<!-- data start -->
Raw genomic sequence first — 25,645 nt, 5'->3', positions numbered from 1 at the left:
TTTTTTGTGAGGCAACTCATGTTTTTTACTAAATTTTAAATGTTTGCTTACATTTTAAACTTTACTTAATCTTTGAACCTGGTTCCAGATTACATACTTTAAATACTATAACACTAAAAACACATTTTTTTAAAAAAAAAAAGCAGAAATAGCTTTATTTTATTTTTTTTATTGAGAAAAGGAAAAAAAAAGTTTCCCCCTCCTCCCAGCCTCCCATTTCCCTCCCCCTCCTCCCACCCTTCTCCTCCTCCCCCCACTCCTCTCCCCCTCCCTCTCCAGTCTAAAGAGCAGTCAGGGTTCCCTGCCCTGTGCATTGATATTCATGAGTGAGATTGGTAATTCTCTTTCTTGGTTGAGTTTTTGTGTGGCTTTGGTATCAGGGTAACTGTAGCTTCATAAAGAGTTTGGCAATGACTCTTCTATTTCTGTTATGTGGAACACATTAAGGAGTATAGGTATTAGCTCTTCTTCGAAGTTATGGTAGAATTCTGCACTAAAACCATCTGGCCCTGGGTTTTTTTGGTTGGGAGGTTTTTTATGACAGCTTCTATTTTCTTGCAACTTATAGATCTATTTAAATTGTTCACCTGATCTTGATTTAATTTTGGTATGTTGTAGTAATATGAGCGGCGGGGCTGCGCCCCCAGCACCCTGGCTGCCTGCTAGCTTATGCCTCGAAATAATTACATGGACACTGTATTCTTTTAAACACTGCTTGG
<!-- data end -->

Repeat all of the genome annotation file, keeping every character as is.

Raw genomic sequence first — 25,645 nt, 5'->3', positions numbered from 1 at the left:
TTTTTTGTGAGGCAACTCATGTTTTTTACTAAATTTTAAATGTTTGCTTACATTTTAAACTTTACTTAATCTTTGAACCTGGTTCCAGATTACATACTTTAAATACTATAACACTAAAAACACATTTTTTTAAAAAAAAAAAGCAGAAATAGCTTTATTTTATTTTTTTTATTGAGAAAAGGAAAAAAAAAGTTTCCCCCTCCTCCCAGCCTCCCATTTCCCTCCCCCTCCTCCCACCCTTCTCCTCCTCCCCCCACTCCTCTCCCCCTCCCTCTCCAGTCTAAAGAGCAGTCAGGGTTCCCTGCCCTGTGCATTGATATTCATGAGTGAGATTGGTAATTCTCTTTCTTGGTTGAGTTTTTGTGTGGCTTTGGTATCAGGGTAACTGTAGCTTCATAAAGAGTTTGGCAATGACTCTTCTATTTCTGTTATGTGGAACACATTAAGGAGTATAGGTATTAGCTCTTCTTCGAAGTTATGGTAGAATTCTGCACTAAAACCATCTGGCCCTGGGTTTTTTTGGTTGGGAGGTTTTTTATGACAGCTTCTATTTTCTTGCAACTTATAGATCTATTTAAATTGTTCACCTGATCTTGATTTAATTTTGGTATGTTGTAGTAATATGAGCGGCGGGGCTGCGCCCCCAGCACCCTGGCTGCCTGCTAGCTTATGCCTCGAAATAATTACATGGACACTGTATTCTTTTAAACACTGCTTGG